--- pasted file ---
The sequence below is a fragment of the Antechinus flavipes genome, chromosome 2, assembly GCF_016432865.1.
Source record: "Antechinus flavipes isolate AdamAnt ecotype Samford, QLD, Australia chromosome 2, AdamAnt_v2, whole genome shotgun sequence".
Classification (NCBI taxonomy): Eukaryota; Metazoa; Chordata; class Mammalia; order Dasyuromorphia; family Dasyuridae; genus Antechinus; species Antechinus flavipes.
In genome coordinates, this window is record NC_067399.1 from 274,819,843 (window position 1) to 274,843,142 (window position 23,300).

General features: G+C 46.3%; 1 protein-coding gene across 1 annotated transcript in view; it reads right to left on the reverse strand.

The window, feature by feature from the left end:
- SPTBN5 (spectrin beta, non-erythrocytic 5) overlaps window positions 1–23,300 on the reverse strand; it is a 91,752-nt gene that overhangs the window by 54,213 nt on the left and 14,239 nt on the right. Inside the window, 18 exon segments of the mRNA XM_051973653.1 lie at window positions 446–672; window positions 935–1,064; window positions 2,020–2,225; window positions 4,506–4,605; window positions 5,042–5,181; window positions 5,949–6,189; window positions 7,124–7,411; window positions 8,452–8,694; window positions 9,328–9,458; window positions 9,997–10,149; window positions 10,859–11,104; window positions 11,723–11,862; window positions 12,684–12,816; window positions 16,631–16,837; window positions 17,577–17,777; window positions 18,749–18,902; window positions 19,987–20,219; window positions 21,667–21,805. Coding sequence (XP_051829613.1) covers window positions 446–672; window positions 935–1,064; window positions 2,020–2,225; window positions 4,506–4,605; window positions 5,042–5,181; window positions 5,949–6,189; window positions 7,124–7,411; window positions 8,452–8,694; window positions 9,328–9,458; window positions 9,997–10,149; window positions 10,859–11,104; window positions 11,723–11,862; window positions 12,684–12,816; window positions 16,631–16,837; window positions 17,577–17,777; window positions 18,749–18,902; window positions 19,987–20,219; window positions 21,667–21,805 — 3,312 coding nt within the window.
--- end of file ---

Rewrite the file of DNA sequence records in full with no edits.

The sequence below is a fragment of the Antechinus flavipes genome, chromosome 2, assembly GCF_016432865.1.
Source record: "Antechinus flavipes isolate AdamAnt ecotype Samford, QLD, Australia chromosome 2, AdamAnt_v2, whole genome shotgun sequence".
Classification (NCBI taxonomy): Eukaryota; Metazoa; Chordata; class Mammalia; order Dasyuromorphia; family Dasyuridae; genus Antechinus; species Antechinus flavipes.
In genome coordinates, this window is record NC_067399.1 from 274,819,843 (window position 1) to 274,843,142 (window position 23,300).

General features: G+C 46.3%; 1 protein-coding gene across 1 annotated transcript in view; it reads right to left on the reverse strand.

The window, feature by feature from the left end:
- SPTBN5 (spectrin beta, non-erythrocytic 5) overlaps window positions 1–23,300 on the reverse strand; it is a 91,752-nt gene that overhangs the window by 54,213 nt on the left and 14,239 nt on the right. Inside the window, 18 exon segments of the mRNA XM_051973653.1 lie at window positions 446–672; window positions 935–1,064; window positions 2,020–2,225; window positions 4,506–4,605; window positions 5,042–5,181; window positions 5,949–6,189; window positions 7,124–7,411; window positions 8,452–8,694; window positions 9,328–9,458; window positions 9,997–10,149; window positions 10,859–11,104; window positions 11,723–11,862; window positions 12,684–12,816; window positions 16,631–16,837; window positions 17,577–17,777; window positions 18,749–18,902; window positions 19,987–20,219; window positions 21,667–21,805. Coding sequence (XP_051829613.1) covers window positions 446–672; window positions 935–1,064; window positions 2,020–2,225; window positions 4,506–4,605; window positions 5,042–5,181; window positions 5,949–6,189; window positions 7,124–7,411; window positions 8,452–8,694; window positions 9,328–9,458; window positions 9,997–10,149; window positions 10,859–11,104; window positions 11,723–11,862; window positions 12,684–12,816; window positions 16,631–16,837; window positions 17,577–17,777; window positions 18,749–18,902; window positions 19,987–20,219; window positions 21,667–21,805 — 3,312 coding nt within the window.